While Up may feature an unconventional elderly star, the movie sticks to Pixar’s winning formula as a production company. It’s “challenging, emotionally and narratively, but it trusts viewers to keep up,” explains the A.V. Club. “Pixar has never been interested in talking down to children or their parents” (source).

    Up is Pixar at its finest: it brings the funny, it brings the emotion, and it wraps it all up in a sophisticated, technologically dazzling package.

  • Production Design


    Anything’s possible with animation. Want your main character to down fifteen milkshakes and not gain a pound? Done. Want your main character to live in a house made out of boogers? Easy. Want your main character to be a talking cloud of Frosted Flakes dust? You got it. Sure, CGI can accomplish a lot in a live-action film these days, but in an animated flick, the only real restriction is the animator’s imagination.

    We Want to Believe

    The fact that Up is an animated movie enables all sorts of flights of fantasy, and we’re not just talking about Carl’s floating house. Everything from Carl’s boxy character design to Muntz’s massive, opulent airship can be chalked up to Up’s animated mode of production.

    Carl’s world may not reflect the real world, but that just makes it all the more entrancing. “That’s one of the cool things that I really love about animation,” says co-director Pete Docter, “that you know it’s all phony. You know it’s just a bunch of drawings or in our case computer images, but when it’s done well, you totally get sucked into it.” The process of animation allows viewers to believe that a house really can fly, and that dogs can pilot airplanes.

    With Great Power Comes Great Responsibility

    Of course, drawing an entire movie—whether it’s by hand, on computer, or a mix of both—presents its own set of problems. “Even with the way people move: we have challenges in terms of ‘Okay, Carl needs to get from this side of the screen to that side of the screen,’” Docter explains. “You don't want to sit there for twelve minutes and wait for him to cross, but that's what it takes. He moves slow. We're having to figure out what's the most entertaining way [to watch an old man walk across the screen].” Animators have to make tough calls like these all the time, but that’s just because they have free rein to animate their universe however they please.

    Classing Up the Joint

    Ultimately, the possibilities that animation presents as a mode of production outweigh the limitations, and Up tells the story of Carl’s fantastic voyage with a surprisingly traditional bent. You’re not throttled with garish colors and zany sound effects. “Most animation bombards the viewer with sensory overload and sees what sticks,” explains Empire’s Ian Freer, “but Up is more classical in approach.” The animators exercise restraint because Carl’s story is bursting with complicated emotions, like love, loss, and loneliness. With Up, co-directors Pete Docter and Bob Peterson create a delicate balance of wacky hijinks and heart-busting sentiment that’s rarely seen in what, at the end of the day, is still a cartoon.

  • Music (Score)

    Composer Michael Giacchino has one seriously diverse résumé. In addition to scoring Up and other Pixar hits like The Incredibles and Ratatouille, he also created the music for Star Trek, Jurassic World, and television’s Lost. From Carl to Spock to mysterious smoke monsters, it seems there’s no soundtrack Giacchino can’t summon.

    With Up, Giacchino’s score strikes a unique tone: it’s sentimental, but never syrupy. As it waltzes around Carl and Russell’s adventure, it heightens the emotions on screen, but never whacks you over the head with them. “Michael Giacchino’s gorgeous music, invoking great Max Steiner scores from the ’40s and ’50s, steers the story’s emotional shifts with great elegance,” explains Entertainment Weekly’s Lisa Schwarzbaum. It’s sweeping, yet subtle, and, most importantly, and it never intrudes on Carl and Russell’s epic quest.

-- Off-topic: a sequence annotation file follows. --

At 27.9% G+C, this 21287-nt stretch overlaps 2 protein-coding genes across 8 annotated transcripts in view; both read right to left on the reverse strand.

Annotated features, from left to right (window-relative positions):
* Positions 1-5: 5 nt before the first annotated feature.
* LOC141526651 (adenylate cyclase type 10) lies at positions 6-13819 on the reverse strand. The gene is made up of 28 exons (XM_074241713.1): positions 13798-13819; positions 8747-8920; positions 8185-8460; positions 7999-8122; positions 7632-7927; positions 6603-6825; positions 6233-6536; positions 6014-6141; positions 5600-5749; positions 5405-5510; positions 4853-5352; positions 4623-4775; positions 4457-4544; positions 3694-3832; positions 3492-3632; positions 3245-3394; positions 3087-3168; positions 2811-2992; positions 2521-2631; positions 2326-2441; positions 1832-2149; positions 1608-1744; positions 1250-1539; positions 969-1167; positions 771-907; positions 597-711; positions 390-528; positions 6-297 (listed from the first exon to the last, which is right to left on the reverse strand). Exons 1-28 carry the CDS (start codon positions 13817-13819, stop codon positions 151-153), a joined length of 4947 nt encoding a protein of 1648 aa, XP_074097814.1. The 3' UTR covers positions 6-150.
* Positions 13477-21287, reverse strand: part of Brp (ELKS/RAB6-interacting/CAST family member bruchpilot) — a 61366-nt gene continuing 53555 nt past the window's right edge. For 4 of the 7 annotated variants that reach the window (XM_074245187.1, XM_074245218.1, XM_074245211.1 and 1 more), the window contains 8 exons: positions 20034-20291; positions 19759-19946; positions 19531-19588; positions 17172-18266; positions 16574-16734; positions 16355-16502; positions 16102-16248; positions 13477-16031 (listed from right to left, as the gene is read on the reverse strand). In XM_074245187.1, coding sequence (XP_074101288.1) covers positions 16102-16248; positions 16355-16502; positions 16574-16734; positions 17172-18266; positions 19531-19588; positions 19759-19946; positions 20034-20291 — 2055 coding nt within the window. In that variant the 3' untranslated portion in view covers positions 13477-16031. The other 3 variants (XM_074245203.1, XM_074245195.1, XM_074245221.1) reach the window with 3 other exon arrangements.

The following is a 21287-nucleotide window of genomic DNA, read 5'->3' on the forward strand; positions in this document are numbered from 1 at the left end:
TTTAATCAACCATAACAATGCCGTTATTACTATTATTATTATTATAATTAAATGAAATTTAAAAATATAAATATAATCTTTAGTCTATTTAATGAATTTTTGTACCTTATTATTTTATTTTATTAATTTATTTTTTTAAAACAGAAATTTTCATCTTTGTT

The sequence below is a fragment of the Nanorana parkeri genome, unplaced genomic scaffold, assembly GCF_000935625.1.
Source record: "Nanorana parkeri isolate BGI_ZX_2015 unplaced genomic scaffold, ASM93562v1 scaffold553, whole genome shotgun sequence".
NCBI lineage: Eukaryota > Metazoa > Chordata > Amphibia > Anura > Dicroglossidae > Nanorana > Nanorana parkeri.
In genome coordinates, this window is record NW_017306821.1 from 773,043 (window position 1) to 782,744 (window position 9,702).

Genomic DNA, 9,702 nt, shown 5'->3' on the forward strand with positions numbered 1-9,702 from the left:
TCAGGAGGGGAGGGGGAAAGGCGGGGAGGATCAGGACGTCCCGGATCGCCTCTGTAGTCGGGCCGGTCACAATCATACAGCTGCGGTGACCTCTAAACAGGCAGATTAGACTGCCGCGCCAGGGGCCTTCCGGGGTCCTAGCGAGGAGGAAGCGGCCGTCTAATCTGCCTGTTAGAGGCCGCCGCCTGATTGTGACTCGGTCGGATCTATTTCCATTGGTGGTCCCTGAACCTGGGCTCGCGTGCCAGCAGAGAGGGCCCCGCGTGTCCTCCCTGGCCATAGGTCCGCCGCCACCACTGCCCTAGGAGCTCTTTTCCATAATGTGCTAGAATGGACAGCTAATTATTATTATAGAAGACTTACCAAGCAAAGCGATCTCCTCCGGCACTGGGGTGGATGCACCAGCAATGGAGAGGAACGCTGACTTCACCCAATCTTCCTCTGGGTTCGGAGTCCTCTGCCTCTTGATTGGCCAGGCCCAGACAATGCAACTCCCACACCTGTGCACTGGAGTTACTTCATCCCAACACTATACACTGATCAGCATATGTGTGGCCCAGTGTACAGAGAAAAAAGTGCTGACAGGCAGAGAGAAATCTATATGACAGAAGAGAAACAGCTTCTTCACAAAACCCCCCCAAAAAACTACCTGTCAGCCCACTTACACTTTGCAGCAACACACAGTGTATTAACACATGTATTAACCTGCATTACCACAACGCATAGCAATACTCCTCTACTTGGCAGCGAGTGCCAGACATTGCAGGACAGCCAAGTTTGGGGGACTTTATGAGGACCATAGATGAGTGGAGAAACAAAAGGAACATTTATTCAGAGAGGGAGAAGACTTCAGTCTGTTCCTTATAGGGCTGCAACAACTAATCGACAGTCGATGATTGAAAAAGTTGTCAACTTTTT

Giacchino’s artful contribution to Up’s story also sent him on his own heroic journey through the 2010 awards season. He snagged the Oscar, Golden Globe, Grammy, and BAFTA awards for Best Original Score. (Source) Not bad for a guy who started out scoring 16-bit video game soundtracks like Mickey Mania: The Timeless Adventures of Mickey Mouse.

    That’s right: Disney and Giacchino go way back.

  • Fandoms

    Up, like every Pixar flick, has a massive fan following, and the animation studio knows how to deliver the goods to its devotees—and we’re not just talking about plush Dugs and replica Russell backpacks.

    Pixar films are famous for their fan-friendly Easter eggs. Not those food-coloring-coated suckers your dad hides in the backyard every spring: we’re talking about an assortment of nuggets and nods to other Pixar films. The production company stuffs all of their movies with clandestine treats for eagle-eyed Pixar buffs to discover with every viewing, and Up is no exception. Check it out:

    • The Pizza Planet truck from Toy Story pops up not once, but twice in Up: first, when Carl’s house initially takes off, and later, in the Fentons' parking lot.
    • Lotso, the menacing teddy bear from Toy Story 3—which was released the year after Up hit theaters—can be seen in the bedroom of the little girl whose bedroom window Carl floats past in his house.
    • The construction company that wants to take Carl’s house? It’s Buy N Large, the same evil corporation that runs, well, basically everything in WALL•E.

    And that’s just the tip of the iceberg. For more of Up’s Easter eggs, check out Slashfilm’s screen cap filled rundown or Movie Hole’s eye-opening video “Hidden Secrets & Easter Eggs of Up You Didn’t Notice,” and get ready to blow your friend’s minds.

    Or, if you’re ready to tumble all the way down the Pixar rabbit hole, grab a peanut butter and anchovy smoothie and check out The Pixar Theory. Based on the conspiracy theory film fan Jon Negroni first posted on his personal blog, it posits that all of Pixar’s flicks, including Up, exist in the same chronological universe with a cohesive timeline and a central theme. Better make that PB&A smoothie an extra-large.